This 26 July 2011 ABC TV video from the USA says about itself:
Norway Victims Begged Shooter for Their Lives
Camp counselor describes kids’ efforts to escape shooter’s rampage.
Another video from the USA, formerly on YouTube, used to be called Norway Terrorism: Its time to talk about real Western Christian Nazi Terrorism | Oslo Utøya 22/7/11.
From weekly Der Spiegel in Germany:
Right-Wing Extremist Terrorism DNA Tests Solidify Suspicions in Police Killing Case
German police have uncovered evidence that could help link the 2007 murder of a police officer to a neo-Nazi group thought to be responsible for a series of brutal killings. With the spotlight on far-right crime, calls are also increasing for a ban on the country’s most prominent right-wing extremist party, the NPD.
Investigators with Germany’s Federal Prosecutor’s Office and Federal Criminal Police Office have made an important step towards resolving the 2007 murder of police officer Michèle Kiesewetter in the southern city of Heilbronn.
It was already believed that she was likely murdered by members of a neo-Nazi terror cell linked to the killing of nine small business owners across Germany, mostly of Turkish descent. But SPIEGEL has learned that police recently detected blood on a pair of sweat pants found in the last apartment where the group, who called themselves the National Socialist Underground (NSU), hid out in the city of Zwickau in eastern Germany. DNA tests on the clothing conducted by forensics experts confirmed with a high certainty that it was Kiesewetter’s blood.
Investigators also found two used tissues in the pockets that contained DNA traces from NSU terrorist Uwe Mundlos. After robbing a bank in Eisenach in eastern Germany in November, Mundlos and his accomplice and fellow NSU member Uwe Böhnhardt committed suicide in a trailer.
Hundreds of Pieces of Evidence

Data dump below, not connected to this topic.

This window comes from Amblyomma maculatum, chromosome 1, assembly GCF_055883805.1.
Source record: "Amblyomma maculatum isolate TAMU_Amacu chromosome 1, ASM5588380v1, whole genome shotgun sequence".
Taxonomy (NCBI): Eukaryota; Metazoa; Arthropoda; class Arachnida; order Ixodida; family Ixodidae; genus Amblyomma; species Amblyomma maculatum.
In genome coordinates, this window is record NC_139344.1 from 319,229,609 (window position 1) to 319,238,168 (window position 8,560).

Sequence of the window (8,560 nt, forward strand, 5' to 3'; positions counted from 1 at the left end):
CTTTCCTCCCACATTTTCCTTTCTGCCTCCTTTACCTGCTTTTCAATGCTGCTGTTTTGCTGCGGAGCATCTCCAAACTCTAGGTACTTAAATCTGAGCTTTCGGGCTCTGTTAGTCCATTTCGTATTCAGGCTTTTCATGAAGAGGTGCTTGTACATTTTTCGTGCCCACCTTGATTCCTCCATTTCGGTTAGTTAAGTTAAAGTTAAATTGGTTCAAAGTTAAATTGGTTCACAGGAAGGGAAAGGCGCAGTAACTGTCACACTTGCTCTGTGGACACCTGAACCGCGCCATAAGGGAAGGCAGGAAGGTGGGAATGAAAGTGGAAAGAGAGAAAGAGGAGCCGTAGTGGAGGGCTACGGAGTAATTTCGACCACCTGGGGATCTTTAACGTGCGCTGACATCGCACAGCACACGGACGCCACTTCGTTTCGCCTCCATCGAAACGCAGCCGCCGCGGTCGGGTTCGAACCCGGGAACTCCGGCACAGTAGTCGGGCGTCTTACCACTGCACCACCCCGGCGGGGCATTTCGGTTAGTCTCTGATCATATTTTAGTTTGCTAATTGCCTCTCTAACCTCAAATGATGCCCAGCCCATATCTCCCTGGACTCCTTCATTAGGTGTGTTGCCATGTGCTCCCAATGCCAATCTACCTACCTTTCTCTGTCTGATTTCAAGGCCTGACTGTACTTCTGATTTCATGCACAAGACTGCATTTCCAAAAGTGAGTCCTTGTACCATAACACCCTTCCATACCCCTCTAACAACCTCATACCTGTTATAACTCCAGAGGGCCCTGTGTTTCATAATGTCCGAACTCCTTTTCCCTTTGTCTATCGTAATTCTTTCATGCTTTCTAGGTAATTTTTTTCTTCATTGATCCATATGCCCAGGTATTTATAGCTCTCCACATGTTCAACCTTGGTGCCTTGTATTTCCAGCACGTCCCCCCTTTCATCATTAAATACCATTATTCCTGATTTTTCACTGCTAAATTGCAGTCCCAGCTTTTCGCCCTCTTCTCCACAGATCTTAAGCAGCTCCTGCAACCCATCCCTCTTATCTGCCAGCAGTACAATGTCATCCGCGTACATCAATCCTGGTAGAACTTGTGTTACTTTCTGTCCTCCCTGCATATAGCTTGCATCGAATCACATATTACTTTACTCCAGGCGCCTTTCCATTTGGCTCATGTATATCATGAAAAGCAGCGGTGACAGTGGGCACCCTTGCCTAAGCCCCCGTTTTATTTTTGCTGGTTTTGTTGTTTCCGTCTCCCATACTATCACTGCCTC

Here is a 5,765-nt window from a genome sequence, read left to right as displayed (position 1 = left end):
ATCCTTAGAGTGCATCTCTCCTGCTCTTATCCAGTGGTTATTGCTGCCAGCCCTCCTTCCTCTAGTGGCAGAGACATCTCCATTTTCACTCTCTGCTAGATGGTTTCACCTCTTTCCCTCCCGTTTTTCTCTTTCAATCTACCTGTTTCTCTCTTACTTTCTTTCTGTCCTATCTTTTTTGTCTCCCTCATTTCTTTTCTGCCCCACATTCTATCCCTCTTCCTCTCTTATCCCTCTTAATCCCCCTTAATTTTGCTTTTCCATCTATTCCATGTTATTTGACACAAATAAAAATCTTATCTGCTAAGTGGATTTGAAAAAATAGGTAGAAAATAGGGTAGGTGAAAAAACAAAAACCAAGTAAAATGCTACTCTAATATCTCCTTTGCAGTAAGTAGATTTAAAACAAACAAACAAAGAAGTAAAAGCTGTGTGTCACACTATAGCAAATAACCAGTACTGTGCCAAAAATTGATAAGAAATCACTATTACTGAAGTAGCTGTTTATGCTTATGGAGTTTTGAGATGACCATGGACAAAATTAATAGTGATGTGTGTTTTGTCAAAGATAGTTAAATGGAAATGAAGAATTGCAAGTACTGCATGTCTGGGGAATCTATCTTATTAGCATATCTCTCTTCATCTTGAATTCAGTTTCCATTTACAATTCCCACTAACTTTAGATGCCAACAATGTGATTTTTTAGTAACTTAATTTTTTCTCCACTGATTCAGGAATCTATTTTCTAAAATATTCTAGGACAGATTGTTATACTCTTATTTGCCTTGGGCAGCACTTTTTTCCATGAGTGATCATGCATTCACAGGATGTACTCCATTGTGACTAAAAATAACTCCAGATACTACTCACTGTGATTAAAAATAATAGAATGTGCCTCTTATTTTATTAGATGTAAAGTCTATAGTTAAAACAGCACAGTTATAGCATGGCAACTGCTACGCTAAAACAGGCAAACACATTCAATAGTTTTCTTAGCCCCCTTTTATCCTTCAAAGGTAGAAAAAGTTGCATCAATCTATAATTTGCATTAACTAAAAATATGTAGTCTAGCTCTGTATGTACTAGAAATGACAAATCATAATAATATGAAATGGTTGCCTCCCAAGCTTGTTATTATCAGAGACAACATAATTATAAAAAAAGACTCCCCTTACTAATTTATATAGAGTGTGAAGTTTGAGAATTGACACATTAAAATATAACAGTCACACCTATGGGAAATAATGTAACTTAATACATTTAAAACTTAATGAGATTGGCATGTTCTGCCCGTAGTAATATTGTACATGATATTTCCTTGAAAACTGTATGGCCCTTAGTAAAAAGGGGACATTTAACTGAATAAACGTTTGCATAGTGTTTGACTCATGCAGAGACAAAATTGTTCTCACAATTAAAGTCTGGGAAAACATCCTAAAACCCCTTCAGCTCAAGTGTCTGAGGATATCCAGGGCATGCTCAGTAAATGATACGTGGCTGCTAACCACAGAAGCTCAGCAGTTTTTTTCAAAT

The DNA traces add to circumstantial evidence already gathered by investigators in the case. Police also found both Kiesewetter’s service weapon, as well as that of her seriously injured colleague Martin A., at the home in Zwickau where the NSU had been hiding out.
The two police officers were attacked from behind in their police car in Heilbronn in the southern state of Baden-Württemburg in 2007. The perpetrators shot each of them in the head once. Investigators later found weapons used for the crime — Tokarev TT 33 and Radom semi-automatic pistols — in the Zwickau home along with other equipment stolen from the police.
From the very beginning, investigators believed that the culprits must have somehow come into contact with the blood of their victims. It remains unclear today why the perpetrators would have kept that clothing and the weapons years after the crime took place. One of the investigators’ theories is that the group may have kept the objects as trophies.
After the deaths of Böhnhardt and Mundlos, their alleged accomplice Beate Zschäpe — the only living NSU suspect who is currently in police custody — set fire to their shared apartment in Zwickau. But she didn’t succeed in burning the entire house down, and hundreds of pieces of evidence of the terrorist group’s apparent crimes were recovered.
Calls in Germany to Ban Far-Right Party
The uncovering of the far-right terrorist group in November 2011 triggered renewed debate in Germany about action the government could take to curb right-wing extremist activities, including repeated calls to ban the National Democratic Party. Although not directly linked to the NSU, the NPD is a party that promotes radical ideology, including “racism, anti-Semitic and revisionist” thinking, according to the German government agency responsible for monitoring extremist activity in the country.
Fascists in Germany more violent: here.